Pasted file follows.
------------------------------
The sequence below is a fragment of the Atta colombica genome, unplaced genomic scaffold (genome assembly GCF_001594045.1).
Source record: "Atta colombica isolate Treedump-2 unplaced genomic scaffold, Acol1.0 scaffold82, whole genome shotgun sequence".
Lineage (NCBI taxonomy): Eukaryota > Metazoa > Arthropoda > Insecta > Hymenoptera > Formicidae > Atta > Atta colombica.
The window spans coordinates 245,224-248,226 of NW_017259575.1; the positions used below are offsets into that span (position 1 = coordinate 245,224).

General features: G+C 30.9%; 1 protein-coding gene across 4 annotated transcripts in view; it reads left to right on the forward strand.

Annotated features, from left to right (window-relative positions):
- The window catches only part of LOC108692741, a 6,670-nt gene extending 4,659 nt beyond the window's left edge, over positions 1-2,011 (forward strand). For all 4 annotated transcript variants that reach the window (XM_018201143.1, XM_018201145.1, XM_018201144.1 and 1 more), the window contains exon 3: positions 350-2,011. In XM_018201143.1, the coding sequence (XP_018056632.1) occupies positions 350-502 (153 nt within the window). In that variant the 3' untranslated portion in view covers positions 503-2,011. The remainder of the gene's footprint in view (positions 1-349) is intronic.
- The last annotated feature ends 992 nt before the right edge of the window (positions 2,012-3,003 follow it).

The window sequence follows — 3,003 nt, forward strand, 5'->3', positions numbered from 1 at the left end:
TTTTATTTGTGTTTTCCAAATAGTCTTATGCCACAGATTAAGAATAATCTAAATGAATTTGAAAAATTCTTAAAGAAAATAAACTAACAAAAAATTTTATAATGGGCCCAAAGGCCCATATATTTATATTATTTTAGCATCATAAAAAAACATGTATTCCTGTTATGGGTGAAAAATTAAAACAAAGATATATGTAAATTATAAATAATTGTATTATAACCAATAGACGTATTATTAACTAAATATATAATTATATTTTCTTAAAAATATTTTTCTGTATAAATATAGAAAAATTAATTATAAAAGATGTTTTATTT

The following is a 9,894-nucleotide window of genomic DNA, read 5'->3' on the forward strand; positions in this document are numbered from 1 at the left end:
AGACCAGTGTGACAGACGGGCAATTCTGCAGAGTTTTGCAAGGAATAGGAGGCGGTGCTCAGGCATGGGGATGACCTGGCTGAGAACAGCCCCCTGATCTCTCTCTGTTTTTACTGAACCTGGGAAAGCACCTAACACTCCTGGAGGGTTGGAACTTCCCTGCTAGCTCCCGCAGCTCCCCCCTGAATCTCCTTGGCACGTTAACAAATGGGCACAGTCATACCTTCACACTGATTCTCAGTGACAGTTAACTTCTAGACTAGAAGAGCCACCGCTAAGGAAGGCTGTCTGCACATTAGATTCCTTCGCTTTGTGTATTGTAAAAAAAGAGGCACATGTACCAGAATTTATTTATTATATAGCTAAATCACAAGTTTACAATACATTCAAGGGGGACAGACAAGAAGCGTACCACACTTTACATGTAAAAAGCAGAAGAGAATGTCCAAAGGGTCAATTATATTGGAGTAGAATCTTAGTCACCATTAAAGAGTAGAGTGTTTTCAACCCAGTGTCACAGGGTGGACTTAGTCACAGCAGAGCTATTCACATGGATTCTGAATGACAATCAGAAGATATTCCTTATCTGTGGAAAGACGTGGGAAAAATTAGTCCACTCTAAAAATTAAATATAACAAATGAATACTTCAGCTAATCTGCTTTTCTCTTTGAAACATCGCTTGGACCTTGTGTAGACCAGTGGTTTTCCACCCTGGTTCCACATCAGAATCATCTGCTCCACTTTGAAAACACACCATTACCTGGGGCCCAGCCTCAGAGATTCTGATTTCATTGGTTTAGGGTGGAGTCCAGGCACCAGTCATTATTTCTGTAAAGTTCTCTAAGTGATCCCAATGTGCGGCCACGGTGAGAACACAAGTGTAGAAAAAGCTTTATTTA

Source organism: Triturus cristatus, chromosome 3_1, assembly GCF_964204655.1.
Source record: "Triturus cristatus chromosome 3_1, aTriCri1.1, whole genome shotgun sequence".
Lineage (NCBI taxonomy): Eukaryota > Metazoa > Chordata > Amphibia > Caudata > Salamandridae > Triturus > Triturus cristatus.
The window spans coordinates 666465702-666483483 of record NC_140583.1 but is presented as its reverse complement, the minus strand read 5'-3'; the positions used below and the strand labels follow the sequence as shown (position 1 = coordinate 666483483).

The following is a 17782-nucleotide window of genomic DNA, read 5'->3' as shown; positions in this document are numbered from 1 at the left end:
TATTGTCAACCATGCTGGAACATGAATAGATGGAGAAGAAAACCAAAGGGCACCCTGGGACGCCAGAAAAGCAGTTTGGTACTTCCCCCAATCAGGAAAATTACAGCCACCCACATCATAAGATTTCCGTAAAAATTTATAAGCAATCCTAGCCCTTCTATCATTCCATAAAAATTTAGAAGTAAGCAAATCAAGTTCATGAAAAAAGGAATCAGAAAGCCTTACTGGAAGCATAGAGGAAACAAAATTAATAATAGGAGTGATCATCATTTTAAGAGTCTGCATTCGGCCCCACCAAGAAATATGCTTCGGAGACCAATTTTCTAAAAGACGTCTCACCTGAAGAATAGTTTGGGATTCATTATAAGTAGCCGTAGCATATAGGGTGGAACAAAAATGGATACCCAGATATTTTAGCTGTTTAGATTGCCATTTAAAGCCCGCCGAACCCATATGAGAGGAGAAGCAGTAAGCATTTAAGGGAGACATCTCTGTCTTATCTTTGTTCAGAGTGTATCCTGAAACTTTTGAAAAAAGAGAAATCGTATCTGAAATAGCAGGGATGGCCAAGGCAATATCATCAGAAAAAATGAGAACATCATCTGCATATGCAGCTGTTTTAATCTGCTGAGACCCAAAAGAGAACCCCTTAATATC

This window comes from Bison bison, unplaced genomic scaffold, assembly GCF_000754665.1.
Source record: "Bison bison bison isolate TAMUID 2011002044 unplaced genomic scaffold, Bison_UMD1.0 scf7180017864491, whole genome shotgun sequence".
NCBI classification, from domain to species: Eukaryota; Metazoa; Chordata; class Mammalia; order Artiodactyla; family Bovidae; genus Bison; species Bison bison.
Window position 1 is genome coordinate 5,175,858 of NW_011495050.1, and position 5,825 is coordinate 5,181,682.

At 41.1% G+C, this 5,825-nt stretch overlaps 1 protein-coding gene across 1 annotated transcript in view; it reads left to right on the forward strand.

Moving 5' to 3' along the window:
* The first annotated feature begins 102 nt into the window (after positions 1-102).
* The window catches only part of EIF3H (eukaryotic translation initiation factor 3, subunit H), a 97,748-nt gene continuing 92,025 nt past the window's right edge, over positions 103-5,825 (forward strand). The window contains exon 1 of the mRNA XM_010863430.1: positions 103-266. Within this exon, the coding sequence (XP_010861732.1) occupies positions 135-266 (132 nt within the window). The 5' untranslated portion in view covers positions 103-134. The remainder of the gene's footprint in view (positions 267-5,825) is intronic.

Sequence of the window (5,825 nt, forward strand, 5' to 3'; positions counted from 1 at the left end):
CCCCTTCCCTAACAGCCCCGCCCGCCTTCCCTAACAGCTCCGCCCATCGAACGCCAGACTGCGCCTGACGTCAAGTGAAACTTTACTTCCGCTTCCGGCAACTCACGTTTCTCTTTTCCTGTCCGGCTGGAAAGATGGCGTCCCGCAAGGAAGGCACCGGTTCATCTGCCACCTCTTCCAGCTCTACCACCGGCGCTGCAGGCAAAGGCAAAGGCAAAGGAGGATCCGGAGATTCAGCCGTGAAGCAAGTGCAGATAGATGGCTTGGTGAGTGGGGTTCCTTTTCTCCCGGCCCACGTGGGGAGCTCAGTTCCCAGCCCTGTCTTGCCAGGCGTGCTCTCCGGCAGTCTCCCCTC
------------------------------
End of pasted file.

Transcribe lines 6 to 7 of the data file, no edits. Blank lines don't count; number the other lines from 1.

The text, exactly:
Annotated features, from left to right (window-relative positions):
- The window catches only part of LOC108692741, a 6,670-nt gene extending 4,659 nt beyond the window's left edge, over positions 1-2,011 (forward strand). For all 4 annotated transcript variants that reach the window (XM_018201143.1, XM_018201145.1, XM_018201144.1 and 1 more), the window contains exon 3: positions 350-2,011. In XM_018201143.1, the coding sequence (XP_018056632.1) occupies positions 350-502 (153 nt within the window). In that variant the 3' untranslated portion in view covers positions 503-2,011. The remainder of the gene's footprint in view (positions 1-349) is intronic.